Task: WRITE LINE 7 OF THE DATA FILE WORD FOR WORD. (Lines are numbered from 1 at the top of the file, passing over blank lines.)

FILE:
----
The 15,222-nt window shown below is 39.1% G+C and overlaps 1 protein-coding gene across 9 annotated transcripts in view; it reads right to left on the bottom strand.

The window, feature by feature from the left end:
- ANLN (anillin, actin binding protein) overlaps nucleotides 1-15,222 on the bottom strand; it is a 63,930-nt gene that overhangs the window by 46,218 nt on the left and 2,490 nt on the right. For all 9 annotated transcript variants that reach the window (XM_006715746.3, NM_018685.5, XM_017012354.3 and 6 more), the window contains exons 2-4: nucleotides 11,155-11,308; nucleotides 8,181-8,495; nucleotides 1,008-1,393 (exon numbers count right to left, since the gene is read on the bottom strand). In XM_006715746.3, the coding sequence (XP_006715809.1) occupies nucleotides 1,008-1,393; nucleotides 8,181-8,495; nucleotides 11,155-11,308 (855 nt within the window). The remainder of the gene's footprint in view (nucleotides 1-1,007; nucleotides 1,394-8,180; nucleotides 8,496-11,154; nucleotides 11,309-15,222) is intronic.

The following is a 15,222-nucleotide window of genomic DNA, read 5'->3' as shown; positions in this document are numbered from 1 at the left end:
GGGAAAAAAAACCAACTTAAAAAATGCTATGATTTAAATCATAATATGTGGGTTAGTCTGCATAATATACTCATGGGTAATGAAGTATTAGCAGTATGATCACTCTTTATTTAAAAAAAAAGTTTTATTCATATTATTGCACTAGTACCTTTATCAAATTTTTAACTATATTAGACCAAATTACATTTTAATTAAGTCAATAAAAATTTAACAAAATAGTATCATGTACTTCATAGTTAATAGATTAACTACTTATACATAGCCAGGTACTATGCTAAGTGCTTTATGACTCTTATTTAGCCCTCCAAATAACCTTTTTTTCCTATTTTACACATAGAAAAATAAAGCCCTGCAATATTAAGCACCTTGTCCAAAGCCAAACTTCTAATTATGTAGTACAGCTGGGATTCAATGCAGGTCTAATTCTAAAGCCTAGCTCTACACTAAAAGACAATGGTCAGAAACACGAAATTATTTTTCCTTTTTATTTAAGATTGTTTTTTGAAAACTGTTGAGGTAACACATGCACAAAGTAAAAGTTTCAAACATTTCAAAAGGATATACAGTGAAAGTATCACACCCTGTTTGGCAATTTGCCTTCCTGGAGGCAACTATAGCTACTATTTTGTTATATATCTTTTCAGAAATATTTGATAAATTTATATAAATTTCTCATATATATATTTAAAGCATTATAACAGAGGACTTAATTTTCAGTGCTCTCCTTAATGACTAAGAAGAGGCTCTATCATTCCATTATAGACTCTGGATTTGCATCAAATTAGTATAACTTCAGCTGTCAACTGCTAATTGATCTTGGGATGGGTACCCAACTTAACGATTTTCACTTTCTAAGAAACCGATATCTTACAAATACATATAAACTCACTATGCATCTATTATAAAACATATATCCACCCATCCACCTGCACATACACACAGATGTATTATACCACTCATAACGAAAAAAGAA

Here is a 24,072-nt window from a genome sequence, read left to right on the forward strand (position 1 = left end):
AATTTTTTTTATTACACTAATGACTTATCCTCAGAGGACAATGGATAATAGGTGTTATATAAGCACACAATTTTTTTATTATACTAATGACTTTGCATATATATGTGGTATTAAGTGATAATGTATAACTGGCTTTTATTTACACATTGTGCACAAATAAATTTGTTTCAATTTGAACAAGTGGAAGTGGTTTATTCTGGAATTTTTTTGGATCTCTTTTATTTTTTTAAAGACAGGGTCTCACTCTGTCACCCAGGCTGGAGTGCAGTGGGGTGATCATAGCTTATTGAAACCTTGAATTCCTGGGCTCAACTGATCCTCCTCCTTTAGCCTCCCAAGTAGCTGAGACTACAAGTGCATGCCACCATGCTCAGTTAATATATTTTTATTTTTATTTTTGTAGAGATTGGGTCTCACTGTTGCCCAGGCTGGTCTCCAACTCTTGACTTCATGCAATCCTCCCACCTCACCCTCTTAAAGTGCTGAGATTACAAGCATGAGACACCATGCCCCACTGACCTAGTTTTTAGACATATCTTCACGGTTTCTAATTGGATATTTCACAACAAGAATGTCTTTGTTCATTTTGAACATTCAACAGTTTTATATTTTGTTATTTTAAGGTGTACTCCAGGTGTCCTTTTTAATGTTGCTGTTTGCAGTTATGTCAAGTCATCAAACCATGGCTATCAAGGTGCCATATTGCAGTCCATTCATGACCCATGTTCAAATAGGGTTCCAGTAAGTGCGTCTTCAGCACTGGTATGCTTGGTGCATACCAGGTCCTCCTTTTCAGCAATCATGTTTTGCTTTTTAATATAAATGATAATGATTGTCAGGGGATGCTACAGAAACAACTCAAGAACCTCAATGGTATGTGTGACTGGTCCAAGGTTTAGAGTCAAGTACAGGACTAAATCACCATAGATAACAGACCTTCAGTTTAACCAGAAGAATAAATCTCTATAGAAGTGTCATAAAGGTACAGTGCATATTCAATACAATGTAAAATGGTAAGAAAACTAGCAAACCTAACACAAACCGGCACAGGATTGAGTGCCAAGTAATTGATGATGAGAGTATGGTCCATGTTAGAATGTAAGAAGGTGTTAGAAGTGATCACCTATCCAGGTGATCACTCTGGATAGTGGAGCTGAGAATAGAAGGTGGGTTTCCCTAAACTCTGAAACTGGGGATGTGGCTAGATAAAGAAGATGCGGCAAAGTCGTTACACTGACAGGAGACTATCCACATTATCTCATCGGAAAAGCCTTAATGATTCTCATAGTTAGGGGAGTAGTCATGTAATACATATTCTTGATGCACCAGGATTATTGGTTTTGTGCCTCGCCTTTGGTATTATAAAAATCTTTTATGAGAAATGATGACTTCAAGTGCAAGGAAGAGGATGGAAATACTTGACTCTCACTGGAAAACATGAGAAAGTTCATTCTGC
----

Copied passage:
AATTTTTTTTATTACACTAATGACTTATCCTCAGAGGACAATGGATAATAGGTGTTATATAAGCACACAATTTTTTTATTATACTAATGACTTTGCATATATATGTGGTATTAAGTGATAATGTATAACTGGCTTTTATTTACACATTGTGCACAAATAAATTTGTTTCAATTTGAACAAGTGGAAGTGGTTTATTCTGGAATTTTTTTGGATCTCTTTTATTTTTTTAAAGACAGGGTCTCACTCTGTCACCCAGGCTGGAGTGCAGTGGGGTGATCATAGCTTATTGAAACCTTGAATTCCTGGGCTCAACTGATCCTCCTCCTTTAGCCTCCCAAGTAGCTGAGACTACAAGTGCATGCCACCATGCTCAGTTAATATATTTTTATTTTTATTTTTGTAGAGATTGGGTCTCACTGTTGCCCAGGCTGGTCTCCAACTCTTGACTTCATGCAATCCTCCCACCTCACCCTCTTAAAGTGCTGAGATTACAAGCATGAGACACCATGCCCCACTGACCTAGTTTTTAGACATATCTTCACGGTTTCTAATTGGATATTTCACAACAAGAATGTCTTTGTTCATTTTGAACATTCAACAGTTTTATATTTTGTTATTTTAAGGTGTACTCCAGGTGTCCTTTTTAATGTTGCTGTTTGCAGTTATGTCAAGTCATCAAACCATGGCTATCAAGGTGCCATATTGCAGTCCATTCATGACCCATGTTCAAATAGGGTTCCAGTAAGTGCGTCTTCAGCACTGGTATGCTTGGTGCATACCAGGTCCTCCTTTTCAGCAATCATGTTTTGCTTTTTAATATAAATGATAATGATTGTCAGGGGATGCTACAGAAACAACTCAAGAACCTCAATGGTATGTGTGACTGGTCCAAGGTTTAGAGTCAAGTACAGGACTAAATCACCATAGATAACAGACCTTCAGTTTAACCAGAAGAATAAATCTCTATAGAAGTGTCATAAAGGTACAGTGCATATTCAATACAATGTAAAATGGTAAGAAAACTAGCAAACCTAACACAAACCGGCACAGGATTGAGTGCCAAGTAATTGATGATGAGAGTATGGTCCATGTTAGAATGTAAGAAGGTGTTAGAAGTGATCACCTATCCAGGTGATCACTCTGGATAGTGGAGCTGAGAATAGAAGGTGGGTTTCCCTAAACTCTGAAACTGGGGATGTGGCTAGATAAAGAAGATGCGGCAAAGTCGTTACACTGACAGGAGACTATCCACATTATCTCATCGGAAAAGCCTTAATGATTCTCATAGTTAGGGGAGTAGTCATGTAATACATATTCTTGATGCACCAGGATTATTGGTTTTGTGCCTCGCCTTTGGTATTATAAAAATCTTTTATGAGAAATGATGACTTCAAGTGCAAGGAAGAGGATGGAAATACTTGACTCTCACTGGAAAACATGAGAAAGTTCATTCTGC